On Thursday, the Women’s Foundation of Colorado reported at its annual luncheon — not for the first time however — that 5,000 Colorado girls drop out of high school every year. This has far-reaching impact not just for the young women themselves, but for their children if they become mothers. These girls are more likely to tragically go on to see their own daughters drop out of school too, research of the National Women’s Law Center shows.
Proposition 104: Open School Board Meetings for Collective Bargaining Agreements
What does the alarming drop-out rate of girls have to do with Proposition 104 on this year’s November ballot? A lot. Accepted into Teach for America’s 2014 Colorado Corps, I taught Algebra as a volunteer in Tulsa, Oklahoma this summer to entering 8th graders, many of whom were girls. All of these students lived in low-income households. I can tell you that great, dedicated teachers are essential to keeping girls in school. In the past several months, I have become more attuned to the problems in our state’s public education system, even after years of valiant, well-intentioned reform efforts.
Teachers are superheros
How do we as a community more effectively attract and retain great, dedicated teachers to our schools? Well, one way is to increase the transparency and accountability of our school districts. This fall, I taught English Language Arts to 7th graders in Montbello, at a middle and high school where the teacher turnover rate amounted to 80% last school year. I am no longer teaching in Montbello but greater transparency in public schools now seems like a better idea than ever to me. Expanded transparency seems like a good idea to me not only because of my time spent in public school classrooms but when considering the futures of my two school-age children, including my teenage daughter.
Proponents of Proposition 104, according to the prestigious Bell Policy Center, while itself taking a neutral position on the proposed law, “say it will allow parents, teachers, students and taxpayers to keep an eye on negotiations; help parents discern how proposed policies may affect their children; and shed light on employee salaries and benefits.”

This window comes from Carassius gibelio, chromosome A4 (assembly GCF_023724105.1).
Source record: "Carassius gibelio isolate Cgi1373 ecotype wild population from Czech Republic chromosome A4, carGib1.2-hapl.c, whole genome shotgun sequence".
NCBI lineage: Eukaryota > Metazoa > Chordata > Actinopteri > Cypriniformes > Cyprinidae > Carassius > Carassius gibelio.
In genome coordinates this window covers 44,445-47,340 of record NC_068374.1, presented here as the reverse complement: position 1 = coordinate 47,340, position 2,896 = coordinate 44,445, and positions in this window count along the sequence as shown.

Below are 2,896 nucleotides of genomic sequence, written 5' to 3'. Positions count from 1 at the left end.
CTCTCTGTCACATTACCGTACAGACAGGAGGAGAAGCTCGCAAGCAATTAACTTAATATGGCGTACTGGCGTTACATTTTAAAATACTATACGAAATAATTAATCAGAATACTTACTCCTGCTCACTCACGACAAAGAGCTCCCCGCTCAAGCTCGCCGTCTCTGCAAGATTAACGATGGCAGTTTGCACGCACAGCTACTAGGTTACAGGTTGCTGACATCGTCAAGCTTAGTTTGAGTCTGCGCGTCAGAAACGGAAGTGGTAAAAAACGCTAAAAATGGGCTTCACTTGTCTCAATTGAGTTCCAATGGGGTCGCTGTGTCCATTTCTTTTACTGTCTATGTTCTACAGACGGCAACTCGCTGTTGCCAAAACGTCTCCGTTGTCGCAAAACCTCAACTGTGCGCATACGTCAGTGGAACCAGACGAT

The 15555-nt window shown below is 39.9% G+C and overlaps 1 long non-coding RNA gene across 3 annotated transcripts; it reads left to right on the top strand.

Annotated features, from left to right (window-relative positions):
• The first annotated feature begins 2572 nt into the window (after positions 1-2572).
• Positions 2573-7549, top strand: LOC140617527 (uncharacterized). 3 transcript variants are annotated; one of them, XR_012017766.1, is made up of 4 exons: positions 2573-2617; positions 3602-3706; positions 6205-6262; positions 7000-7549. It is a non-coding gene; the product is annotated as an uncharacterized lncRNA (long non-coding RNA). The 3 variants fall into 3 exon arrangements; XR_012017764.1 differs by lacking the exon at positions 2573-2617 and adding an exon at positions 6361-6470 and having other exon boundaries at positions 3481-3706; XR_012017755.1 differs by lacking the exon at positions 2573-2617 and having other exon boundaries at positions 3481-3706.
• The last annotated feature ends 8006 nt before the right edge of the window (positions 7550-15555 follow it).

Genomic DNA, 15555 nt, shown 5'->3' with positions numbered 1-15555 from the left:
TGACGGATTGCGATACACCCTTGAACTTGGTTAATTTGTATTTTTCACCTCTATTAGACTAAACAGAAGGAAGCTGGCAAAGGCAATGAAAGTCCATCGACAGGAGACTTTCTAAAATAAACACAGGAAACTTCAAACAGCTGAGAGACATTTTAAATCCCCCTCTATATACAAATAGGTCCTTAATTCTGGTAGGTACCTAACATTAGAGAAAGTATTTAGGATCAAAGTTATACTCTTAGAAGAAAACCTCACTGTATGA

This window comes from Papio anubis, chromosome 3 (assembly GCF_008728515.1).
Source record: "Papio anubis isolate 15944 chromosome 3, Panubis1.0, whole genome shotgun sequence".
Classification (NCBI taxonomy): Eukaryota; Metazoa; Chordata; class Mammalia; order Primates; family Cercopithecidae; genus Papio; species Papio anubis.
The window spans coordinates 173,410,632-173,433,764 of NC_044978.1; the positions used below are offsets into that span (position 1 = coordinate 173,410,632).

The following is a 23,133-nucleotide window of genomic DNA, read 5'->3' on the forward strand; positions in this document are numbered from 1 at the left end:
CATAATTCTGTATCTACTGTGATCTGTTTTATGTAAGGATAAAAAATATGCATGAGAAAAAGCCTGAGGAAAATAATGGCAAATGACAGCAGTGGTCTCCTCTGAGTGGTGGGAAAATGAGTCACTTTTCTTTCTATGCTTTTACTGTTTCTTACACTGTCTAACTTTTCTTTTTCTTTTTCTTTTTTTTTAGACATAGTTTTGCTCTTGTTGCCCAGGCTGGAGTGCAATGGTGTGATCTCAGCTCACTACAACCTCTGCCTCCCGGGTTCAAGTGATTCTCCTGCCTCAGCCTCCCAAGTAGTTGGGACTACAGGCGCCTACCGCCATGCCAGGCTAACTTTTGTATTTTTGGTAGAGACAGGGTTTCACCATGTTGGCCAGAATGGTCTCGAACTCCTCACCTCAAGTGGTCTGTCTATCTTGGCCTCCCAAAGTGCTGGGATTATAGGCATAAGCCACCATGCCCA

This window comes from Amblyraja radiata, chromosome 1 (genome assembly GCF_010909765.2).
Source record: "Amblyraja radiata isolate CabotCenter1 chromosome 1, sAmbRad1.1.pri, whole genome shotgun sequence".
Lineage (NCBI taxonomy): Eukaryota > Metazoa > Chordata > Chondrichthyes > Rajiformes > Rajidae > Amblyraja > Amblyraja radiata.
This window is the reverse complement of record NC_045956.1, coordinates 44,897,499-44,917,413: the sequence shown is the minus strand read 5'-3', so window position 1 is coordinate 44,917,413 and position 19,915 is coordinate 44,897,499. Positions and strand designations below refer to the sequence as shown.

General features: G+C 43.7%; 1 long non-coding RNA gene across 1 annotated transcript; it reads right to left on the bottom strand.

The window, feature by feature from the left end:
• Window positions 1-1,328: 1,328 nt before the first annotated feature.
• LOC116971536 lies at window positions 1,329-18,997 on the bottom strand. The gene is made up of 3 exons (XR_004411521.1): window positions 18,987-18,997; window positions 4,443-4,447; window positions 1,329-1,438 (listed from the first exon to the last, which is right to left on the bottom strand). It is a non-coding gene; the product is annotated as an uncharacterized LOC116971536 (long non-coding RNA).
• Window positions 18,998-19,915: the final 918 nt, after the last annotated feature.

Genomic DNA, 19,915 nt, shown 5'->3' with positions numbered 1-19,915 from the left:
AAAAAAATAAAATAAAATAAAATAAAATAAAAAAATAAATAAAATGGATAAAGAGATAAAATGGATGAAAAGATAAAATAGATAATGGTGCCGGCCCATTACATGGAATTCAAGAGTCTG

If it is approved this November, Proposition 104 would amend Colorado statutes to require school board meetings to be open to the public if collective bargaining agreements are being discussed. Under current law, such negotiations can be closed if the responsibility is delegated to administrative staff or a small number of board members. Currently, only a few Colorado school districts hold collective bargaining sessions in public, according to the Bell Policy Center.
Local newspapers weigh in
Among the proponents of Proposition 104 is the Editorial Board of the Denver Post. On October 4, 2014, the Denver Post Editorial Board wrote,
“…if meetings are open, the public is likely to know the truth.” The editorial continues, “Proposition 104 is a sound, modest improvement on the present open-meetings law, and voters should approve it.”
Other endorsements have rolled in from newspaper editorial boards across Colorado including, but not limited to, the Durango Herald, the Pueblo Chieftain, Steamboat Today and the Longmont Times.
On Oct. 21, the Fort Collins Coloradoan observed, “While PSD [Poudre School District] is among the approximately one-quarter of Colorado’s 178 public school districts that have collective bargaining agreements, it is also one of the few that allows the public to observe as the process unfolds, something that started in November 1992. Poudre Education Association President Greg Grote described district negotiations as an effective and ‘peaceful’ process.”
Voting is your right and privilege in our country. For your vote to be counted, you must return your completed ballot, by mail or in person, so that it reaches your county clerk’s office no later than 7 p.m. on Nov. 4 (Election Day). Take advantage of this opportunity to use your voice and fill out and turn in your ballots today. Too many girls are dropping out of high school in Colorado every year. If you don’t want to vote for your own sake, let’s do it for the girls who need teachers to stay in the classroom. Let’s do it for the teachers who work long hours for remarkably low pay. Let’s do it to make sure school board meetings are open to the public so teachers, parents and all community members can ask questions and hold our school districts accountable.